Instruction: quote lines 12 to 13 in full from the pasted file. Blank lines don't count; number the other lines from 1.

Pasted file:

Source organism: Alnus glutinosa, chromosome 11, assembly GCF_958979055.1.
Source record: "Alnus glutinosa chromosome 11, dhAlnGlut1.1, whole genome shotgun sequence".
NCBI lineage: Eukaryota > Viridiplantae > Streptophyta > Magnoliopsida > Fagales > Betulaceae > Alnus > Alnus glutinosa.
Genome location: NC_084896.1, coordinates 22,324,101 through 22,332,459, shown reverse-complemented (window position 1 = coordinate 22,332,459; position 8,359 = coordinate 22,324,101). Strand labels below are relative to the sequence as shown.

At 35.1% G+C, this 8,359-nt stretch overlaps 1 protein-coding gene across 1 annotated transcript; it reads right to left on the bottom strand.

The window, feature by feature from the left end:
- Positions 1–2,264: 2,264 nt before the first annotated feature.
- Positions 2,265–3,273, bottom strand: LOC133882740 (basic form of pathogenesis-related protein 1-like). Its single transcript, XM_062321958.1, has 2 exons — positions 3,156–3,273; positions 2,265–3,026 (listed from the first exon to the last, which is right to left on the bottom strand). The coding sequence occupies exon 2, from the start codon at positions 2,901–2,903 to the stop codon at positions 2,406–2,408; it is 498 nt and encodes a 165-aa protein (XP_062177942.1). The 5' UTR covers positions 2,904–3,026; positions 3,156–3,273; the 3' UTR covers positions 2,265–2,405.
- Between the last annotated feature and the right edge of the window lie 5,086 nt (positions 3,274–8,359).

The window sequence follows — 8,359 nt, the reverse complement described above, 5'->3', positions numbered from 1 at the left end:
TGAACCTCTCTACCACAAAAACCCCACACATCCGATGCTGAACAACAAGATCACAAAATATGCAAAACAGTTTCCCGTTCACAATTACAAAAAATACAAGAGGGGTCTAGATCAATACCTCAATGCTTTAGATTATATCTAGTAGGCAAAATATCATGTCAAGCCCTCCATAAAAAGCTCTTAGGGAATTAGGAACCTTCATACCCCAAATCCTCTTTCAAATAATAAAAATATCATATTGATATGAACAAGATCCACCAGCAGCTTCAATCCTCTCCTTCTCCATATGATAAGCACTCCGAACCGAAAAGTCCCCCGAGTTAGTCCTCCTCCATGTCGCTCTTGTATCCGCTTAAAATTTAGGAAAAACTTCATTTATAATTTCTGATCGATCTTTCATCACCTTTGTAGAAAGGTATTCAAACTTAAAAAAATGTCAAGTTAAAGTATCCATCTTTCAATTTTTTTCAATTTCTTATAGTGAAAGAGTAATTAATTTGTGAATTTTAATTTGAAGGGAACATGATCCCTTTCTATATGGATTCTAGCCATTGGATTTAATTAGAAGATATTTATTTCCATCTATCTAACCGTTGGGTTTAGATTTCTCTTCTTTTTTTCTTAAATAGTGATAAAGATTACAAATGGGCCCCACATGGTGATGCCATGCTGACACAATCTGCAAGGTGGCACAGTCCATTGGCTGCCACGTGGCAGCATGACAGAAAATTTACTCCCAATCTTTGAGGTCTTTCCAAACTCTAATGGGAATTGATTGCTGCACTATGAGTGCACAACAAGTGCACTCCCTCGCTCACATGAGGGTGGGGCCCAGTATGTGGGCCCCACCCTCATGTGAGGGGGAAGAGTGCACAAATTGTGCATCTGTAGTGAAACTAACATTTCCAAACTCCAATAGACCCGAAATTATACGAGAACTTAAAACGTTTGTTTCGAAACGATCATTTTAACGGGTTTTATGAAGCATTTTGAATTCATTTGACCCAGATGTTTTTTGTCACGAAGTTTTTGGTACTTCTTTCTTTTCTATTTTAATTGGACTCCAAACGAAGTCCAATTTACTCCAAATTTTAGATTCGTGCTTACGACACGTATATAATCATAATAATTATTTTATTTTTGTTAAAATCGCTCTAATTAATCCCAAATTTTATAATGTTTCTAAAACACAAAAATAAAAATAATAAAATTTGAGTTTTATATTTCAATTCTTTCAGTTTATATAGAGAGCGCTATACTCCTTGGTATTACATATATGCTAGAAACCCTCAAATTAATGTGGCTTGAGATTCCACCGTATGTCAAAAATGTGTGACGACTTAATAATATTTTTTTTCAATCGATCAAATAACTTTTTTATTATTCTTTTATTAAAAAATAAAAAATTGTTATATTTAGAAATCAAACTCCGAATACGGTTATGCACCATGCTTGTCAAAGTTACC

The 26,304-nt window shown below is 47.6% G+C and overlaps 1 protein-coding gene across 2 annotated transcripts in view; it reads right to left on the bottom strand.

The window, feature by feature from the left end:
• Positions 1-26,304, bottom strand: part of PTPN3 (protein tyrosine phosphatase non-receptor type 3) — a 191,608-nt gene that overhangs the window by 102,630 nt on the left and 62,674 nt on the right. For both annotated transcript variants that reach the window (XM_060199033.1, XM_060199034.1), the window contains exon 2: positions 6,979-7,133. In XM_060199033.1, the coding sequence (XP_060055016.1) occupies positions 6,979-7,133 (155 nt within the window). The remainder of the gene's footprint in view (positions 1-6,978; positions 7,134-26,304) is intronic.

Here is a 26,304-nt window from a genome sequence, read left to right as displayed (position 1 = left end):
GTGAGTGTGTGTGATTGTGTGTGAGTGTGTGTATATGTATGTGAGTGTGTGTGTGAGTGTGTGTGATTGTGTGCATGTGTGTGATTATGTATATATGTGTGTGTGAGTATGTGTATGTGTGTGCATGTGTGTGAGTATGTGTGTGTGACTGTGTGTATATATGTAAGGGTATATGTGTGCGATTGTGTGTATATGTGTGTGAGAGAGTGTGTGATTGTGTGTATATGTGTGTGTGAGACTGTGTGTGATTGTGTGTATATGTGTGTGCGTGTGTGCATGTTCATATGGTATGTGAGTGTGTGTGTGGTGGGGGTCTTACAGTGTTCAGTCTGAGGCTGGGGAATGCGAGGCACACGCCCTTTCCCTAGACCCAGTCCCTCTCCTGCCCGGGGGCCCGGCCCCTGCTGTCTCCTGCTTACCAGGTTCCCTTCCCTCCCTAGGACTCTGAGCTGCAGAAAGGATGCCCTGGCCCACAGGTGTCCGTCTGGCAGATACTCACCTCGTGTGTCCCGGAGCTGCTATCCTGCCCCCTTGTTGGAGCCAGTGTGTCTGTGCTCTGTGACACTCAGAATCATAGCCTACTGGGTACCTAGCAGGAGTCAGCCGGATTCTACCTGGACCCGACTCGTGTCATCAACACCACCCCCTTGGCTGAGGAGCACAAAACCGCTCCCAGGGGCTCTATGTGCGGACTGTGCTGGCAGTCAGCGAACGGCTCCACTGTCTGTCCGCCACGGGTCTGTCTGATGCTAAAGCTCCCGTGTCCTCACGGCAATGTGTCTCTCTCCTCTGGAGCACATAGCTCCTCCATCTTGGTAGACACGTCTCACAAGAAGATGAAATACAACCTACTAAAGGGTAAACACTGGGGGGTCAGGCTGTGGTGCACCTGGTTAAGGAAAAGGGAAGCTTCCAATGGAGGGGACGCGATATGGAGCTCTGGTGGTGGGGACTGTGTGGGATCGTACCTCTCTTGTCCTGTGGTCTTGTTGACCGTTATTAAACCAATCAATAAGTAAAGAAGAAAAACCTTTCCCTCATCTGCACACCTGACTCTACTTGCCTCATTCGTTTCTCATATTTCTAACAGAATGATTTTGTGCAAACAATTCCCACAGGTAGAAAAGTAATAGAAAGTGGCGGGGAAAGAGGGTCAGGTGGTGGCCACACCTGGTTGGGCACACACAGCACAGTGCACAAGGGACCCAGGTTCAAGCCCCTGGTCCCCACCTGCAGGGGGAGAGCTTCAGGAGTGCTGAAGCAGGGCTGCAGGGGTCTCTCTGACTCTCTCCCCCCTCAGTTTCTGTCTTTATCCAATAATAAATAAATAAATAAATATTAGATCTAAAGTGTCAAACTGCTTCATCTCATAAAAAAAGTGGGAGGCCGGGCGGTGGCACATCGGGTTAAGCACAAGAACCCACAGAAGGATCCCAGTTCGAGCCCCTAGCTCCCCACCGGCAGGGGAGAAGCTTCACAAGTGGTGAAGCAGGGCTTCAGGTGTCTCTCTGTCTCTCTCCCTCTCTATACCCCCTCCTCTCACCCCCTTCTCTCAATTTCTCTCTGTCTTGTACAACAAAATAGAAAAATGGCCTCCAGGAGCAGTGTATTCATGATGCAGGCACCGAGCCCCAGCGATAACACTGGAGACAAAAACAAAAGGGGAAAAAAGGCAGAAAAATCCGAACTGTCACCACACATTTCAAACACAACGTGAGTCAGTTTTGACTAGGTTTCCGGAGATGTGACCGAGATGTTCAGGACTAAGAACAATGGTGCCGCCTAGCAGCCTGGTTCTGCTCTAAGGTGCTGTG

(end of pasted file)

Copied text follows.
The 26,304-nt window shown below is 47.6% G+C and overlaps 1 protein-coding gene across 2 annotated transcripts in view; it reads right to left on the bottom strand.

The window, feature by feature from the left end: